Tim Gosling in Prague -
CEZ appears set to announce a new tender for the expansion of the Temelin nuclear power plant, after Finance Minister Andrej Babis followed up his recent takeover of control at the Czech utility by insisting two new blocs "certainly need to be built". At the same time, South Korea announced it has decided to submit a bid in any new tender.
After years of wrangling, CEZ scrapped the previous tender on the €10bn project in April after the government, which owns 67% of the company, said it would not offer price guarantees for purchasing power from Temelin. The company had long fought against analysts' insistence that the expansion made little economic sense, with speculation rife over the real motivation for the notoriously opaque utilities' enthusiasm, especially with European power markets in the doldrums.
"CEZ should have made the decision to cancel the project a long time ago - it would have saved tens of millions of euros of shareholders' money as well as time and energy the bidders had to put in," Jan Ondrich of Candole Partners, a Prague-based advisory firm that has been a long, trenchant critic of the project, told bne at the time. "There is overcapacity in Europe and there is no need for large baseload generators. Power prices will likely stay low given expansion of wind and solar in Germany (albeit at slower pace), low hard coal and low carbon prices which we do not expect to reach relevant levels of €20-plus before 2021."
However, CEZ CEO Daniel Benes insisted that the expansion of Temelin is necessary, and that he hoped to return to the issue in future; its a "future" that appears to have arrived remarkably swiftly.
The increasingly powerful Babis told Bloomberg in an interview on July 7 that CEZ must make a decision on the project by the spring, and insisted the company must do its "homework", as the government expects to approve a long-term energy strategy before the end of 2014. "Two blocs certainly need to be built," the finance minister said, in remarks that appear to make the final decision on a new tender a formality. "This has to be planned 20 years ahead of time because of the lifespan of nuclear power plants."
The accelerated about-face in "government" policy comes just days after Babis controversially took control of CEZ at a marathon shareholders meeting on June 27.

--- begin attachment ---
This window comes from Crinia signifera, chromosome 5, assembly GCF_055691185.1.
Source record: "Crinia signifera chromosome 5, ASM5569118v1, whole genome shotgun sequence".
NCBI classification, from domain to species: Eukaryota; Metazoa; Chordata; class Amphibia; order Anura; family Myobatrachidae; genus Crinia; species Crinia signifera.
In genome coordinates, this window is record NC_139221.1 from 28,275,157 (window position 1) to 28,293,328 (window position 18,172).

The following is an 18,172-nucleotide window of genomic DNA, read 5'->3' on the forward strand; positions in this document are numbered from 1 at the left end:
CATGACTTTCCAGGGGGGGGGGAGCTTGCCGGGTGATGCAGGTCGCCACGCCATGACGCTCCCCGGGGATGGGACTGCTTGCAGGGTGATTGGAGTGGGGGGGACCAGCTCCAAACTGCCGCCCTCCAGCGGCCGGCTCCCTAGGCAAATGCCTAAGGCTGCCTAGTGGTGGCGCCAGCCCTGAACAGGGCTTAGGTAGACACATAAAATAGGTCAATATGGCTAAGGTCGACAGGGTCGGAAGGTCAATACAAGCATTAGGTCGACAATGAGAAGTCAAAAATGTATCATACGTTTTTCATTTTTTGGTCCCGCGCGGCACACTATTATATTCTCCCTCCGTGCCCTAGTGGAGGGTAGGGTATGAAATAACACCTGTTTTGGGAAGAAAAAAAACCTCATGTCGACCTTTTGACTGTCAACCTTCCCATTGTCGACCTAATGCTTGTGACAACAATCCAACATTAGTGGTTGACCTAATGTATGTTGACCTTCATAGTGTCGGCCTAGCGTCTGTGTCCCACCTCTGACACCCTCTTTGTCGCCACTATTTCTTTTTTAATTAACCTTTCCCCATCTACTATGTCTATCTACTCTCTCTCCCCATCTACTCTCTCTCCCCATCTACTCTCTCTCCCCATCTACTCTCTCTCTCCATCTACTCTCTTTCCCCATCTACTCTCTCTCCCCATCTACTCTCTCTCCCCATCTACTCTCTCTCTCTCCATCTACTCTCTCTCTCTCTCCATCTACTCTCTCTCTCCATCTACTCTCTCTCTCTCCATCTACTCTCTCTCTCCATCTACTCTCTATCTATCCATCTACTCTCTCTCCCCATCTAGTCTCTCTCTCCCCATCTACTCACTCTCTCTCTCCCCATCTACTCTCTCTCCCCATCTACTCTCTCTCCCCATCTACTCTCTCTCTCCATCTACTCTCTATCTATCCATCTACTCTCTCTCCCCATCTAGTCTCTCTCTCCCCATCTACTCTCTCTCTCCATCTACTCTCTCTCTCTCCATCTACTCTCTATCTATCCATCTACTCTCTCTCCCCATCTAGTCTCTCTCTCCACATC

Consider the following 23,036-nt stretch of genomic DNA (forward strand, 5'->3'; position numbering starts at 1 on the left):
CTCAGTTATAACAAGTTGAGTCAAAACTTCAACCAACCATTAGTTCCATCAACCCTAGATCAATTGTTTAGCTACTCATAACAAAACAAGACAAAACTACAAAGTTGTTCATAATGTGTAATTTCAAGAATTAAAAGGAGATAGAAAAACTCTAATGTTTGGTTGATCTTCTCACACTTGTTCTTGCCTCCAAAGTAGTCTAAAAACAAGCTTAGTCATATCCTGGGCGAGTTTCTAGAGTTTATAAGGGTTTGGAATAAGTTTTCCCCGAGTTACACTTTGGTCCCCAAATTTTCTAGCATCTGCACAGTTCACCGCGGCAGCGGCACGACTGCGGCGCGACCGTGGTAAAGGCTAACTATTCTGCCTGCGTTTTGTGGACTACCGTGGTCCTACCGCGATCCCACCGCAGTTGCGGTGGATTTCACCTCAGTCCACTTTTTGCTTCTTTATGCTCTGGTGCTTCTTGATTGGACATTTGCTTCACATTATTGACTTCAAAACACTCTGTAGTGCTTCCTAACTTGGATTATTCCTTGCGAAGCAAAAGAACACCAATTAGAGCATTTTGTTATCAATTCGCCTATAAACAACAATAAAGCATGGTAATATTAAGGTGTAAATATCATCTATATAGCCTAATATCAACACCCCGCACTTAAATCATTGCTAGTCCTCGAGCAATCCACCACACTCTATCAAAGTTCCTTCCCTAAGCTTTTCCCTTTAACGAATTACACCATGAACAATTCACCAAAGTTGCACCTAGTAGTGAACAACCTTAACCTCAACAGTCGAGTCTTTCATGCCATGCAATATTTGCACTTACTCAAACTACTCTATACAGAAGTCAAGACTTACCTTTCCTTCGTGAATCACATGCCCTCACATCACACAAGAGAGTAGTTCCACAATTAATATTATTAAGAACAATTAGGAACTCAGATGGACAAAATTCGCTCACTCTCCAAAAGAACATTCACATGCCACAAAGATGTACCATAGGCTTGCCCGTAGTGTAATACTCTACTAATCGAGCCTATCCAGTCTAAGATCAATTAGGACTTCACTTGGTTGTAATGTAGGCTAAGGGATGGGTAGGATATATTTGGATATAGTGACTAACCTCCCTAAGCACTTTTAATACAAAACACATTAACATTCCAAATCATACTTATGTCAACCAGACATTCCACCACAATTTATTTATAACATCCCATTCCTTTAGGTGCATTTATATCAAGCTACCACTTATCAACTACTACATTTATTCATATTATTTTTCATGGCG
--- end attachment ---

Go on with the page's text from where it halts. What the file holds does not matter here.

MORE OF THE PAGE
Seven members of CEZ's 12-person supervisory board were changed, with five new members being affiliated to Babis' ANO party, which was only formed in 2011 and came second in the parliamentary elections in October 2013. Only two new members of the supervisory board are deemed close to the Social Democrats (CSSD), the leading party in the coalition.
"Through his five representatives on the CEZ supervisory board Babis has gained an unexpectedly strong position – he's de facto gained control over this institution... This has shaken the coalition and there will be discussions on this topic," Zuzana Kubatova, an investigative journalist who has covered CEZ for many years told bne at the time.
It's notable that it was CSSD Prime Minister Bohuslav Sobotka that put the last nail into the coffin of the first Temelin tender in April. While the coalition is but a few months old, it has been plagued by infighting between the two main parties since before day one in office. In particular, the billionaire Babis has been looking to leverage his continued rise in personal approval ratings.
Yet he's not the first member of the Czech elite - and enemy of Sobotka - to believe the expansion of Temelin is so vital. President Milos Zeman also called for a new tender in April. A long-time supporter of nuclear power, although he has no formal power over the tender process he dangled the carrot of revived government support for the project should a new competition be called.
Zemen also urged more bidders to join any new tender: after CEZ controversially ejected Areva from the last one, there only remained US-Japanese Westinghouse and Russia's AtomStroyExport-Skoda consortium. In particular, Zeman mentioned an unnamed South Korean company should be included, leading local press to note that he had recently met with a representative of Korea Electric Power Corp (KEPCO) as part of a South Korean delegation to the Czech capital.
Supporting the suspicion that a new Temelin tender is already a done deal, officials in Seoul said on July 8 that the government has "decided to join the bidding" on the Czech nuclear project, according to the Korea Times. State-run KEPCO will vie with at least two other bidders, they added, naming the US and Russian suitors from the last competition.
The South Korean government delivered its formal intention to join the process through KEPCO officials who participated in a Korea-Czech nuclear forum held in the European country in early June, according to the report. "Chances are high that KEPCO will win the rights," energy ministry official Chae Gyu-nam said. "The Czech government was very interesting in bringing Korea into the bidding process. This indicates our nuclear technologies and knowhow have been recognized internationally. We are making preparations thoroughly in order not to miss the opportunity."
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